Gareth Oliver (1800) was black against Zong-Yuan Zhao (2427) and decided to hide his king near the opponent's queen's starting position. Gareth quickly ran his special pawn up the board to deliberately get captured. When the pawn fell, Zong-Yuan's queen was still in its starting position, so Gareth's king was able to appear from nowhere and capture the opposing queen! But the cute tactic backfired as he soon got trapped deep in enemy territory and was mated on the back rank, or perhaps it should be called the first rank, since that is where the king began!

Round 4: Stationary king
In this simple variant, the kings are not allowed to move at all. This means that checks are very dangerous and must be stopped by capturing the checking piece or blocking the check, although the blocking piece must be defended by a piece other than the king, since the king cannot recapture! Also, development of the rooks is rather strange as they can never go pass the e1/e8 squares. Players have to resort to such strange developing plans as h2-h4 followed by Rh1-h3, imitating the play of novices.

The top board clash was between Jason Chan (2128) and Zong Yuan Zhao (2427). Both players simply developed and surrounded their vulnerable kings but Jason got his rooks into the game first. Lines opened and the tactics favoured him. A bishop sitting next to the king was free (since the king is 'stuck') and Zong-Yuan soon lost. This gave Jason the outright lead in the tournament.

Round 5: Suicide Chess
A very well-known variant, the objective is to try to lose all one's pieces, or to be exact, be on the move but have no legal moves remaining. If a capture can be made, then a player is forced to do so but if they have a choice of captures, then they can choose which one to make. The king is not a special piece in this variant and is treated just like all the other pieces (that is, there are no checks).

The battle between the two Jasons, Hu (2090) and Chan (2128), was a classic and went right down to the wire in the endgame. Chan (black) had just a rook left on the board and Hu (white) had a king and bishop in the following position:

Black needs to find a way to suicide his own rook but if he gets too close, then white will be able to do the same with both his remaining pieces. So the black rook had to slowly sneak up to the white pieces like a rather shy character. The game continued 1. ... Rg6 2. Bc1 Rg5 3. Kd2 Rf5 and now Hu resigned because on any next move, the black rook will be able to move into the range of one of the white pieces.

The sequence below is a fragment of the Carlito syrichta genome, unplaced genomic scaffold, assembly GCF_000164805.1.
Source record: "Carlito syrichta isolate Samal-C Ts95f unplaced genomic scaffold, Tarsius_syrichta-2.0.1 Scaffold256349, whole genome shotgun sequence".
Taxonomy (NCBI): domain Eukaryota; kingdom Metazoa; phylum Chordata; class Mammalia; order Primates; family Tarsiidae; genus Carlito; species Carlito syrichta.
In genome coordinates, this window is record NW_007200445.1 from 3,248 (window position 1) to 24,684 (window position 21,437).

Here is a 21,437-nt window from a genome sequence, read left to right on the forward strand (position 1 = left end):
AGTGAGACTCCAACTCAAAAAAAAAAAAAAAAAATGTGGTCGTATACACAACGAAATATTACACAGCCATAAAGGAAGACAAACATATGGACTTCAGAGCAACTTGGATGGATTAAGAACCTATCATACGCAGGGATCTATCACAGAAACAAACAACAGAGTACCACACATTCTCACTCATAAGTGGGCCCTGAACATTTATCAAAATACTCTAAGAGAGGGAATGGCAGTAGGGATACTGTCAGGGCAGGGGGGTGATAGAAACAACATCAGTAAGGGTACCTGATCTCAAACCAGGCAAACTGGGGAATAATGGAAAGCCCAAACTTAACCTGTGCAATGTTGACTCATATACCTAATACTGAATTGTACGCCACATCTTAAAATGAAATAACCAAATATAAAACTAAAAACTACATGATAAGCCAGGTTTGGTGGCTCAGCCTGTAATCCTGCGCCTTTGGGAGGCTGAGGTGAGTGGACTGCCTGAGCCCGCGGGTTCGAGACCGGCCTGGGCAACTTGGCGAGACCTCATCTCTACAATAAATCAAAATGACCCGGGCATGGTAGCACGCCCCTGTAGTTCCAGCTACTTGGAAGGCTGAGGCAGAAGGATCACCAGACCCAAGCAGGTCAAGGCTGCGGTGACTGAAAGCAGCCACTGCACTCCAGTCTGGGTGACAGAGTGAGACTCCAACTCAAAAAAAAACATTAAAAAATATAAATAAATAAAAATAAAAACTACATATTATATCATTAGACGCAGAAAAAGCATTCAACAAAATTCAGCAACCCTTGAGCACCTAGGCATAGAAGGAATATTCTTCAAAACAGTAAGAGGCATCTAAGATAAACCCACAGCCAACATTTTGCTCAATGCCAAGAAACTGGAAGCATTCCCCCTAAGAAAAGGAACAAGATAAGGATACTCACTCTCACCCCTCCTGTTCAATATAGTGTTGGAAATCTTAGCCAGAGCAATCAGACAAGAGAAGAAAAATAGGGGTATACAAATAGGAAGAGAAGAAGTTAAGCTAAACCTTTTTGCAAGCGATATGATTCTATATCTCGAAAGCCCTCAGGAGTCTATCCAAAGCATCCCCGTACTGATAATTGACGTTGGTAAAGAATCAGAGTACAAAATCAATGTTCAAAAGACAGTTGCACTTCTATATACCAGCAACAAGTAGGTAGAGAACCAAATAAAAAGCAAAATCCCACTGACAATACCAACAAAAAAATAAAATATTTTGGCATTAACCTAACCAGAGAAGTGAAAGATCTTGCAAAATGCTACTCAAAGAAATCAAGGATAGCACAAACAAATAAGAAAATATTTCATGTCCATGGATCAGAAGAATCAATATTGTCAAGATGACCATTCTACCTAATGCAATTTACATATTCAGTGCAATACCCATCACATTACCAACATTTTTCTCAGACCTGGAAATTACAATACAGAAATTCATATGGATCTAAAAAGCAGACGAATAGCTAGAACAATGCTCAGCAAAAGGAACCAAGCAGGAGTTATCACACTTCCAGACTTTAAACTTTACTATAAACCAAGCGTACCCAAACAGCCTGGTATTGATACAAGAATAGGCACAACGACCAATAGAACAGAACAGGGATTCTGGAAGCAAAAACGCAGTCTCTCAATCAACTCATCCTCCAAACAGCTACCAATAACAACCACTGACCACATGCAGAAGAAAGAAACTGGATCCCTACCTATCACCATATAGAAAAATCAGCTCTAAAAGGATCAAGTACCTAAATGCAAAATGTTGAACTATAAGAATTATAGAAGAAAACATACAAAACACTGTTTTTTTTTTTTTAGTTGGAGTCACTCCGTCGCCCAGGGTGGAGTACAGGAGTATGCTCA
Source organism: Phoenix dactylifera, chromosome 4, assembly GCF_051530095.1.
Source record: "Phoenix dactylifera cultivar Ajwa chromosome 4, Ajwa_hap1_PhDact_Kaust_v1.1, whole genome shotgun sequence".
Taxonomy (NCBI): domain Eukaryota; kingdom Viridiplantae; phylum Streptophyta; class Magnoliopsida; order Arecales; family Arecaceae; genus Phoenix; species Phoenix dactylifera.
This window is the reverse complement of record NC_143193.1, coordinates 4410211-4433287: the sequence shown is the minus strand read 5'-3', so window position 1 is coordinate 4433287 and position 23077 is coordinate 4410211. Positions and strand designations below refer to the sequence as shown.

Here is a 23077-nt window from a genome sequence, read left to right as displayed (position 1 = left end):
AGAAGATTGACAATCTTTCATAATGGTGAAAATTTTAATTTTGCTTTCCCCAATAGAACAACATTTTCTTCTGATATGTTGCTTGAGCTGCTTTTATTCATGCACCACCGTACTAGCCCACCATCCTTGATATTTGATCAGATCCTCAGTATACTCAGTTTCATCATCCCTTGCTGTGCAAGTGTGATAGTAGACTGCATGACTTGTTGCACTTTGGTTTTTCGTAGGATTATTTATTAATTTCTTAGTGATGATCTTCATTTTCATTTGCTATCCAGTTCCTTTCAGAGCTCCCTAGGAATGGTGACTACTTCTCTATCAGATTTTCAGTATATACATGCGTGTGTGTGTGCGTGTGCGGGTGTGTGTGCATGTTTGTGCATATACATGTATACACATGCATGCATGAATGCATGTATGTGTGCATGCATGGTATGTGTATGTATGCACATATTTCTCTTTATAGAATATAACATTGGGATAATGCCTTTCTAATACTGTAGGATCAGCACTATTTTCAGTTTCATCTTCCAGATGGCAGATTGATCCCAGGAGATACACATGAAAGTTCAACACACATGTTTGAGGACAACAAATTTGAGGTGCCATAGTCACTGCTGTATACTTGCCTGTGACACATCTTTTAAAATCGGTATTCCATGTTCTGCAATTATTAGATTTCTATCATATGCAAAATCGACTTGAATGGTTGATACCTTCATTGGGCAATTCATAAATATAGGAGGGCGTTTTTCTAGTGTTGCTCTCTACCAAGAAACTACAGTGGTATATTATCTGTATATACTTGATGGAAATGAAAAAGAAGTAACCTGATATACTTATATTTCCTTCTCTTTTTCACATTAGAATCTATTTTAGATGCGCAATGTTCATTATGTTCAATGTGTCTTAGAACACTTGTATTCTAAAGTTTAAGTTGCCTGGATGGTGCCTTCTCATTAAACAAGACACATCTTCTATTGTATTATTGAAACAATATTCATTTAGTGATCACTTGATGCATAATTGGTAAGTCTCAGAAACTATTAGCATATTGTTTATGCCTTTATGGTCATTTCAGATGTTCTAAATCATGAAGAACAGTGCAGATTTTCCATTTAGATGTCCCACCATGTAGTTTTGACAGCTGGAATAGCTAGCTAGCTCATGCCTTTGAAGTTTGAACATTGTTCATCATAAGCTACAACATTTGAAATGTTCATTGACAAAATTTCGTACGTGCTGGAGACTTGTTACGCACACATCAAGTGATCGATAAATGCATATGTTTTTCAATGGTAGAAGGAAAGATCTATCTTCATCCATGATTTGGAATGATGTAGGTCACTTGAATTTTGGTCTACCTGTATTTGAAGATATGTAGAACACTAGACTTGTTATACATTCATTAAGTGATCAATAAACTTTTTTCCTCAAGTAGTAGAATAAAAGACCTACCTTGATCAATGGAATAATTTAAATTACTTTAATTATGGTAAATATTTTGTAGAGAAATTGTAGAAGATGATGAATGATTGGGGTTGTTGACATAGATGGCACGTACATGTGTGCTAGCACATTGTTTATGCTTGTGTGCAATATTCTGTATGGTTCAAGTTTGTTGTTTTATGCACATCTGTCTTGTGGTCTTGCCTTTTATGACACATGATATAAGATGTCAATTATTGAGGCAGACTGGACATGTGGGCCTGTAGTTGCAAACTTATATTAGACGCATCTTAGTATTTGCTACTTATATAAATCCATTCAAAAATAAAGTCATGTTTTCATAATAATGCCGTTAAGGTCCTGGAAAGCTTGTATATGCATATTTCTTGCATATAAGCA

On board 2, Jeremy Reading (1524) managed to beat Zong-Yuan Zhao (2427), who is obviously not very used to deliberately losing all his pieces!

Round 6: Explosion Chess
In this round, an explosion occurs whenever a capture is made. The captured piece, the capturing piece, and any piece on a surrounding square of the capture are all removed from the board. The objective is to capture the opposing king. Therefore, the king can never capture a piece because it will itself die in the explosion!

Nick Chernih and Jason Chan reached the endgame (a very rare occurence given how easy it is to get one of the kings killed) and after a series of explosive exchanges, Jason was left with a material advantage and looked almost certain to win. In a desperate state, Nick came up with an ingenius plan and ran his own king towards the opposing king. Jason realised Nick's crazy idea only too late and his king was unable to escape from the other suicidal king, so they both died in the same explosion and a draw resulted.

A major upset was Zhengbo Wang's win with the black pieces giving Zong-Yuan Zhao his third loss in a row! Considering the very tactical nature of this game, where having the first move is a big advantage, this was a great achievement by Zhengbo!

Round 7: Two kings
In round 7, the queen was replaced by another king and the aim is simply to capture either king. Of course, a fork between two kings is very lethal! This game was strange to get used to as one had to remember that the piece that looked like a queen is actually a king! Most of the games went to seeding except on top board, where Gareth Oliver (1800) was able to promote a pawn to a queen (the only way to get a queen on the board!) and quickly mated one of the Jason Chan's (2128) kings.

Round 8: Set-up game